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This information is about the specific health area mentioned above. It comprises a combination of textual and video information, on our site and on external sites.  We will be adding new specific health areas and further information continually.

The idea is for you to understand more about the health area you are addressing before you get too far building your action plan.

General Information

Water and hydration are critical for life. Water is as important as food and hydration is as important as water;

A lack of water becomes an ongoing issue where you‘re forcing your body to function without enough water. Chronic dehydration, when significant, requires prompt medical attention. When left untreated, chronic dehydration has been linked to other health conditions like high blood pressure and kidney stones.

In older ages bad hydration can trigger dementia.

Drinking fresh water everyday keeps your body regulated and functioning effectively.

Top 5 Benefits of Drinking Water
  • Increases Energy & Relieves Fatigue. Since your brain is mostly water, drinking it helps you think, focus and concentrate better and be more alert. …
  • Promotes Weight Loss. …
  • Flushes Out Toxins. …
  • Improves Skin Complexion. …
  • Maintains Regularity.

Take the test and see how you fair. Our Water/hydration experts are on hand to support you.

Background Information

There is information available which will help you formulate your action plan – both on our site and on external sites.

On our site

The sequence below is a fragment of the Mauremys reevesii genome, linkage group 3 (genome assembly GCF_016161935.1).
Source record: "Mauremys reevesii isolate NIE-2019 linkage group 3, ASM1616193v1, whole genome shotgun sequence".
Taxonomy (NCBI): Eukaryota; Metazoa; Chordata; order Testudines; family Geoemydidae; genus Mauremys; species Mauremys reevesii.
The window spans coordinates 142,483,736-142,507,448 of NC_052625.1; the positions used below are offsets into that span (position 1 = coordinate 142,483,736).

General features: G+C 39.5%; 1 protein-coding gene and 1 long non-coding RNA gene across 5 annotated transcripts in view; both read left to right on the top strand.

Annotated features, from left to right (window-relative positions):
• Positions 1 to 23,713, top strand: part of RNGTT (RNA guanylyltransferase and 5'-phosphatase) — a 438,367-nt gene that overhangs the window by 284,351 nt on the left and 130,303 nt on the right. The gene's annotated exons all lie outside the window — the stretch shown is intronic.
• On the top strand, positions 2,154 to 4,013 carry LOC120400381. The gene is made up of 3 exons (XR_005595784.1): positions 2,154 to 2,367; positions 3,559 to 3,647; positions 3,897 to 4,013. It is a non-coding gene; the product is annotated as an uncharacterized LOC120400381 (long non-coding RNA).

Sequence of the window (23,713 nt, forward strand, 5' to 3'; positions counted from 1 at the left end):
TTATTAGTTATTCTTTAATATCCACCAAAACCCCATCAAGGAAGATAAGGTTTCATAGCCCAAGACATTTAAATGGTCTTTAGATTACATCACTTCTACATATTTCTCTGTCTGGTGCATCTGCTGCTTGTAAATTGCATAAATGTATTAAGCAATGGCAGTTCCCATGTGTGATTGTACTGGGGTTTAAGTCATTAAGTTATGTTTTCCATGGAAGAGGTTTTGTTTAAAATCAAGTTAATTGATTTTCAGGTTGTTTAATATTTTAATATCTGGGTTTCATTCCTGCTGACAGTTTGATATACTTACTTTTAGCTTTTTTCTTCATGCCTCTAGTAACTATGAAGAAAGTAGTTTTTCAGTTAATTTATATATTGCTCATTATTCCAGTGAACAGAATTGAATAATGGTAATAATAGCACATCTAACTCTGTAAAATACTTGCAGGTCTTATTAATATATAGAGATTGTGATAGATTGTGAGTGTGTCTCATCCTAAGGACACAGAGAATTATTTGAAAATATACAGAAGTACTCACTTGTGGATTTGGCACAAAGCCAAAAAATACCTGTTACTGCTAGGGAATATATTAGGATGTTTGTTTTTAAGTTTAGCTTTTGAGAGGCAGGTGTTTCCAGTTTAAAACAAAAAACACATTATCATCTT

Where do we start with such a subject?  There has been a lot of research on water and drinking thereof – reports, surveys, testing etc. Leading institutions, universities and academics from all over the world have had their say. It is all about 3 areas really: tap water, bottled water, filtered water.  Which do you prefer?  Benefits of each? See WaterDrive.

We have relevant information on WaterDrive

In simple terms, the food we eat and the clean water we drink feeds our body and creates energy, measured in calories. Basically If you eat and drink lots and if your body doesn’t burn off the same amount then the body stores the excess as fat for a day when you might need it. SIMPLE.

We have relevant information on WeightDrive

On external site(s)

Harvard Health Publishing from Harvard Medical School have an article on hydration. you’ll need to sign in to see the full article – there’s an extract below.

The importance of staying hydrated

Published: June, 2015

A healthy person needs 30 to 50 ounces of fluid per day.

Drinking fluids is crucial to staying healthy and maintaining the function of every system in your body, including your heart, brain, and muscles. Fluids carry nutrients to your cells, flush bacteria from your bladder, and prevent constipation.